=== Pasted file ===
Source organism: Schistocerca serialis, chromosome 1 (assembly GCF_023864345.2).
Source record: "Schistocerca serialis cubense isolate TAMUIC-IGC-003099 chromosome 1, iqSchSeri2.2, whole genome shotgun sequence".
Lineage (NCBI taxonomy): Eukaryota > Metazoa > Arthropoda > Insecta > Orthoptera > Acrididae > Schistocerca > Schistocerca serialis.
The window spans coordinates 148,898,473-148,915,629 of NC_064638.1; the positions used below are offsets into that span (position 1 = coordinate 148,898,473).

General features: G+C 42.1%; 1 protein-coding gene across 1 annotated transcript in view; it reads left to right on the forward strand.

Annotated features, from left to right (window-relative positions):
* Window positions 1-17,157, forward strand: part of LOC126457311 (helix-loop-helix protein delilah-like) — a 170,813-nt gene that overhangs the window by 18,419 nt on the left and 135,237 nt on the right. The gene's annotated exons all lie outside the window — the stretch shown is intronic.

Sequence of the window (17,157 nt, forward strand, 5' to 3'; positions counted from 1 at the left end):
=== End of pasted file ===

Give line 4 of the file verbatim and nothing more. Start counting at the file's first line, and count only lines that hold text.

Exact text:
The window spans coordinates 148,898,473-148,915,629 of NC_064638.1; the positions used below are offsets into that span (position 1 = coordinate 148,898,473).